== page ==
1. Scientists discover a new way to enhance nerve growth following injury
2. Medication does not help prevent ED following radiation therapy for prostate cancer
3. Patients with metabolic disorder may face higher complication risk following total joint replacement
4. Major League Baseball players win more games following Tommy John surgery
5. Is therapeutic hypothermia beneficial in all patients following cardiac arrest?
6. High potency statins linked to better outcome following a heart attack
7. Allsup Explains Why Social Security Disability Claims Can Be Denied Following Recent Report
8. Insight into likelihood of retinal detachment following open globe injury
9. RI researchers validate tool for pain assessment in patients following cardiac surgery
10. Kids II® Congratulates Singer Gwen Stefani Following Announcement of her Third Pregnancy, Offers Baby Gift Ideas
11. Parkinsons disease patients following subthalamic nucleus deep brain stimulation: fully understanding of social maladjustment
Post Your Comments:
*Name:
*Comment:
*Email:
Related Image:
Following a protein's travel inside cells is key to improving patient monitoring, drug development
(Date:2/10/2016)... ... February 10, 2016 , ... For additional information contact Phyllis ... Pioneering book "Better with Age: The Ultimate Guide to Brain Training" by award-winning author ... memory. The book’s publication date is March 16, 2016. A free review copy ...
(Date:2/10/2016)... ... February 10, 2016 , ... ... digital self-scheduling readily available to physicians. The integration will enable Allscripts users ... select appointments via Everseat’s free mobile app. , The partnership gives Everseat substantial ...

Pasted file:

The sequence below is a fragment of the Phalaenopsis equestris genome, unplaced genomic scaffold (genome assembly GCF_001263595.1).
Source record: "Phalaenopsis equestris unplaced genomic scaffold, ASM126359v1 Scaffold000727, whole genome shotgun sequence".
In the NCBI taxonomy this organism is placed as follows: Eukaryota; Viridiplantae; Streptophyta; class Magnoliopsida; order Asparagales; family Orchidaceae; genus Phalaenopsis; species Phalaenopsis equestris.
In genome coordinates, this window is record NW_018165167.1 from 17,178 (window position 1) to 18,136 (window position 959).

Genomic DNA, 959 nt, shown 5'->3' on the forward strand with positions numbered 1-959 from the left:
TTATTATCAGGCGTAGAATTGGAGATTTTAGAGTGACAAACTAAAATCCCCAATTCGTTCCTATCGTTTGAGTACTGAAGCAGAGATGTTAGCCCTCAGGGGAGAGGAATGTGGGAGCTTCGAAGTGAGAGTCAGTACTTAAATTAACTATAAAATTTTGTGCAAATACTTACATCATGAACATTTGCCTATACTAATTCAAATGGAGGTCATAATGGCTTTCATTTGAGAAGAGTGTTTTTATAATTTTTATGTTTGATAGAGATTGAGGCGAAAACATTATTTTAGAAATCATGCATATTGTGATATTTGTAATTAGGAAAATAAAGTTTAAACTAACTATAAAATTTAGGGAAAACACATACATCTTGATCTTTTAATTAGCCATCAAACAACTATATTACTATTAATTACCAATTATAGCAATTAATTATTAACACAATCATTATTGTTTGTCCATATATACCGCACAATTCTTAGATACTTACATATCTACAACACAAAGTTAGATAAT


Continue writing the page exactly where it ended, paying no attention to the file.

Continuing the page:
(Date:2/10/2016)... CA (PRWEB) , ... February 10, 2016 , ... Workrite ... and most versatile series of monitor mounts ever. , “Our goal was to ... and easy to install system that we have ever created.” said Darren Hulsey, Product ...
(Date:2/10/2016)... ... ... Anxiety of older Americans over steep cost increases of prescription drugs is at ... to The Senior Citizens League (TSCL). Since last fall, TSCL has ... costs. “The implications are chilling, particularly for people with chronic health problems,” says ...
(Date:2/10/2016)... ... February 09, 2016 , ... Ross A. Clevens, MD, ... to welcome a new addition to their growing practice. Beginning this month, Teresa ... nurse practitioner performing cosmetic procedures including injectables, fillers and laser treatments. ...
Breaking Medicine News(10 mins):
(Date:2/10/2016)... , Feb. 10, 2016  CVS Health (NYSE: ... people living in Santa Clara County, CA ... B on the Santa Clara University campus. CVS Pharmacy ... to protect patients against the disease. Students at Santa ... to get vaccinated. In addition, anyone who has had ...
(Date:2/10/2016)... , Feb. 10, 2016  Oxis International Inc. (OTC/QB: ... OXS-1550, was described as a "clinical trial triumph" after ... went into complete cancer remission. Daniel ... Minnesota Masonic Cancer Center. --> Daniel ... Minnesota Masonic Cancer Center. --> An ...
(Date:2/10/2016)... 2016  LexisNexis® Risk Solutions, a leading provider ... launch of LexisNexis Provider Performance Monitor , ... and optimize the quality and efficiency of provider ... scores. By measuring provider performance through Provider Performance ... better outcomes, improve the patient experience and reduce ...
Breaking Medicine Technology: